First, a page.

By Canon Gerry Conroy, of St Patrick’s
I wonder what we have prayed for in this period of lockdown. Probably most of us have prayed to be kept safe, for our families to be safe. We’ve probably prayed that we all come out the other side of this healthy and being able to cope financially. We may even have had to pray for someone we have lost to the illness or for family or someone we know who has lost a loved one during the lockdown. I wonder too if anyone has received any blessings during this time, if life in some way has gotten better for some people, if they have rediscovered or found something that makes their life better. If they have prayed that when the lockdown is over they will keep hold of the good things that have come into their lives, that it will not simply fritter away when everything returns to normal and they will have to return to a less happy life. Perhaps this brief pause in life has been for some an opportunity and not simply a difficulty to be overcome as quickly as possible. For all of us the danger is that fear stops us, that fear succeeds in limiting what we take from this experience in our lives and restricts us so that we can see only what is negative and painful. But then that is a challenge for all of our life.
St Patrick’s Church, Strathleven Place, Dumbarton.
The Gospel today is part of a section of the Gospel that is known as Christ’s priestly prayer. It sets out for us Christ’s offering of his life and himself to his Father and as we heard it presents his death and resurrection as his hour of glory, the culmination of what his life has been about. He is not paralysed by the fear of what he must face because he sees in it the crowning moment of his life. But he also knew that not everyone would be able to recognise it for what it was. That many would be paralysed by fear and unwilling to trust what he was doing, would be unable to see the truth and value of it. So his prayer is also for them, so that they might understand and welcome it. If they didn’t welcome it, if they didn’t recognise it, what good would it have done them, what would have been the point of it all, if no one responded to it in their life? I’m certain that it wasn’t an easy thing for his disciples to recognise the value of what Christ was doing, it wasn’t an easy thing for them to accept it, because when we see suffering or death or hardship our first reaction is to recoil from it, we don’t want even to consider that among such horror there might be some blessings as well. And there is plenty of suffering and sadness around in our world, especially just now. It is that suffering and emptiness that naturally draws us to despair rather than hope. I think that might have something to do with Christ asking elsewhere, ‘When the Son of man comes, will he find any faith on earth?’.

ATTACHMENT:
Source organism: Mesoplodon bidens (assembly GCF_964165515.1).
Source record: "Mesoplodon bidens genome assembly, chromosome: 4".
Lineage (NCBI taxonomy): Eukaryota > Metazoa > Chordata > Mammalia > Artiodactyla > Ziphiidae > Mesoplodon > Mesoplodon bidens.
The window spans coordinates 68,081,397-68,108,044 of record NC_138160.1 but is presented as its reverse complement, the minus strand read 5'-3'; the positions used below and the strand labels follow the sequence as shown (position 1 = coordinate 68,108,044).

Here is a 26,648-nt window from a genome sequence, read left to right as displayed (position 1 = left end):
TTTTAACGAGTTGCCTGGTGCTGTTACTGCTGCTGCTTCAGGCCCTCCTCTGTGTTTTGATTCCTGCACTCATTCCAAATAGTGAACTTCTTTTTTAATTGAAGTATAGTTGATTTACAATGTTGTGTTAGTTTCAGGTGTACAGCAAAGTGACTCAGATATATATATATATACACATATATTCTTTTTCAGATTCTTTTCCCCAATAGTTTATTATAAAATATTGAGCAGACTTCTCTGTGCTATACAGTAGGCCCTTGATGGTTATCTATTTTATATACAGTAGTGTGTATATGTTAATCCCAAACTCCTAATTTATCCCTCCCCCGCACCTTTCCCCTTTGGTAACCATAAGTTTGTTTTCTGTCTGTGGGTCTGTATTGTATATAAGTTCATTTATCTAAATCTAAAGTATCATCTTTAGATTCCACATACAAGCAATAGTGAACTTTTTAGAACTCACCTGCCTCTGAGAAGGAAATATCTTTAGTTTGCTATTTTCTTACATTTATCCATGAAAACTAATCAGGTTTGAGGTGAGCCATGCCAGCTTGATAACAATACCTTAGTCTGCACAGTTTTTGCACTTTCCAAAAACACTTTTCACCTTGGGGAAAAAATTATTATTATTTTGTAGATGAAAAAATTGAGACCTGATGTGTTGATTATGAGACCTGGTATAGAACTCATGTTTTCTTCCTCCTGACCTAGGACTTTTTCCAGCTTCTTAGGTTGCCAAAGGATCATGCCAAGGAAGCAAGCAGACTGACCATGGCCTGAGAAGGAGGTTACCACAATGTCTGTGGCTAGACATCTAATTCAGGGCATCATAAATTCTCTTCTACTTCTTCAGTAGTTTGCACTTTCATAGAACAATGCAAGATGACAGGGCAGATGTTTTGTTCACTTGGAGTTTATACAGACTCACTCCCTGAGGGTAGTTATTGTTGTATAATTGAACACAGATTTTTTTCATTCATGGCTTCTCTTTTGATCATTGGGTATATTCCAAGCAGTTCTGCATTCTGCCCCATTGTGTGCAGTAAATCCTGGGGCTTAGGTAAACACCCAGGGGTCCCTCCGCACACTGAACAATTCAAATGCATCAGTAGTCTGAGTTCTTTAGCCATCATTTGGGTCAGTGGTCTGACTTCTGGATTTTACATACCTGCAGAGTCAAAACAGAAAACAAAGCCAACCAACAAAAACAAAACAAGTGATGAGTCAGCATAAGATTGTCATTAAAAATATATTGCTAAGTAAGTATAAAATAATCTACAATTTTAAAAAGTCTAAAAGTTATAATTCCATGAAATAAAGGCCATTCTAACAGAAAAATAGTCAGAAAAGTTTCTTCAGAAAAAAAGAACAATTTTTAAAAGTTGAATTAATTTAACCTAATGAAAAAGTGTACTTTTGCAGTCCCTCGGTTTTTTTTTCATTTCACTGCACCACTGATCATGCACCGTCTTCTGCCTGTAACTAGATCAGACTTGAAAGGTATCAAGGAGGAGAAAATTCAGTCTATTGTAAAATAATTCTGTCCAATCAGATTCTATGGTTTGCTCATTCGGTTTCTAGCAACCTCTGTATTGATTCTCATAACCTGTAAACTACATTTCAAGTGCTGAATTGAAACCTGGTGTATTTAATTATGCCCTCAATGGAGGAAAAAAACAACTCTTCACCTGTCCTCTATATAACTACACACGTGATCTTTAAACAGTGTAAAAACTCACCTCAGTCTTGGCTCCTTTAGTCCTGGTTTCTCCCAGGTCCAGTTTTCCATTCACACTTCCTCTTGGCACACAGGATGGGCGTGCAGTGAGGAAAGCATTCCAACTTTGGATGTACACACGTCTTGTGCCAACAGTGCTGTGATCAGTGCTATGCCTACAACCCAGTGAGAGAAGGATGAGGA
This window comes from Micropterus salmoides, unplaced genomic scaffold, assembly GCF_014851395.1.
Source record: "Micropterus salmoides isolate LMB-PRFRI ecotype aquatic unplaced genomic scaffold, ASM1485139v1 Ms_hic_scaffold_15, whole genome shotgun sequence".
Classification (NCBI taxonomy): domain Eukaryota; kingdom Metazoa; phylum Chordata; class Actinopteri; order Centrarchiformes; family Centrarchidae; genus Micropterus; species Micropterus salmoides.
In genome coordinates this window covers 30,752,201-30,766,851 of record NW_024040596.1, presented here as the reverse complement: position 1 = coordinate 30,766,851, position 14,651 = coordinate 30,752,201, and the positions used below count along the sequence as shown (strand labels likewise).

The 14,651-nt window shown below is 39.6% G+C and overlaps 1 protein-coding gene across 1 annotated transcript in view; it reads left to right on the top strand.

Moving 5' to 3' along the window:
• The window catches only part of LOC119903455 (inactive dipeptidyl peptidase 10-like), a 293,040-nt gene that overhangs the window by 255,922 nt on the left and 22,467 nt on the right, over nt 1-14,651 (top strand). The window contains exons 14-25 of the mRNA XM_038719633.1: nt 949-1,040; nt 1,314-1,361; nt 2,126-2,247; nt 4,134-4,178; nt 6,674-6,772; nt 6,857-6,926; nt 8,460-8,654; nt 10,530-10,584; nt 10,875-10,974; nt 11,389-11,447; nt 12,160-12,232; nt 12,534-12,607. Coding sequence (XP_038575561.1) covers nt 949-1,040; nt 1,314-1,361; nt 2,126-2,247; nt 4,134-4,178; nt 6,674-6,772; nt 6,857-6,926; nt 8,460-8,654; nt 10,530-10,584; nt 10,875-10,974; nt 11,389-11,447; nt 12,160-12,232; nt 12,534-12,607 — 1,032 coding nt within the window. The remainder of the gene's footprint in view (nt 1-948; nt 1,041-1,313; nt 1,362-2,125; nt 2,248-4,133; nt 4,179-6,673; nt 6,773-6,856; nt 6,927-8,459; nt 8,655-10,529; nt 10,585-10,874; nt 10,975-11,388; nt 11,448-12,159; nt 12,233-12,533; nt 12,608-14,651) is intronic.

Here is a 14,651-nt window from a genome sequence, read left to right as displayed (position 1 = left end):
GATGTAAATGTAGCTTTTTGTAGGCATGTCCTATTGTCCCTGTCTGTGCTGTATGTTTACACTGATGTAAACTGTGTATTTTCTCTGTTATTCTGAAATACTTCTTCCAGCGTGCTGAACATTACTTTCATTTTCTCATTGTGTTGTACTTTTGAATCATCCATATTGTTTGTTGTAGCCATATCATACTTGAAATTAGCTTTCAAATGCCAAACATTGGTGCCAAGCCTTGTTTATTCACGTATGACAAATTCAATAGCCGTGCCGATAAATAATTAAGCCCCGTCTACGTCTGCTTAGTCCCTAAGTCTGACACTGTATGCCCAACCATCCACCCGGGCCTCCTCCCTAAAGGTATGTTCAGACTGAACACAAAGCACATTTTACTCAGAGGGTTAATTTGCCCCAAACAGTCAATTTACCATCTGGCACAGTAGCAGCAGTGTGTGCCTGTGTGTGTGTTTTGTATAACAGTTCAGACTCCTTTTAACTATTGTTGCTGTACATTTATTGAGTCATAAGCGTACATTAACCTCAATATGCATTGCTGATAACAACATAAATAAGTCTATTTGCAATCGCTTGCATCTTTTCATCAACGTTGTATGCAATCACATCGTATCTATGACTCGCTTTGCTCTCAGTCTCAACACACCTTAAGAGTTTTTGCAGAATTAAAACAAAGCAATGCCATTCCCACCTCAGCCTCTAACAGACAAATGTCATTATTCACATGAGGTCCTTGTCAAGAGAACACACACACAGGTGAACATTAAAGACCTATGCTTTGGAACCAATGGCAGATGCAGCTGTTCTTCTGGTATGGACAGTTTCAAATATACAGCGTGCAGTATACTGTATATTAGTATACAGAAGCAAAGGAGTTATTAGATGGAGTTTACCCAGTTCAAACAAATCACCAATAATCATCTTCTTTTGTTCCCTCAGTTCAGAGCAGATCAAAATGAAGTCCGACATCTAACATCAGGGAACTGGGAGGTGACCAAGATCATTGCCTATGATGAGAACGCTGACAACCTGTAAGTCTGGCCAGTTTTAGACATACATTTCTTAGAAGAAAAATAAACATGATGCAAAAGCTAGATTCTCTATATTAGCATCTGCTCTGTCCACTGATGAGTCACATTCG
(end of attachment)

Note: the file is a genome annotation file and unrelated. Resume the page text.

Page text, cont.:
Faith doesn’t exist only in a bed of roses, it is present in the struggle and the suffering too. That is why after the Ascension, Our Lady and the Apostles joined in continuous prayer. It is why Christ prayed often and everywhere to his Father. We need help, we shouldn’t expect to have to do everything on our own and God will help. He will help us see the possibilities even when we can’t; that is what hope is. He will help us persevere when we are weary and exhausted; that is what faith is. He will help us not to give up when we’ve already given our everything; that is what love is.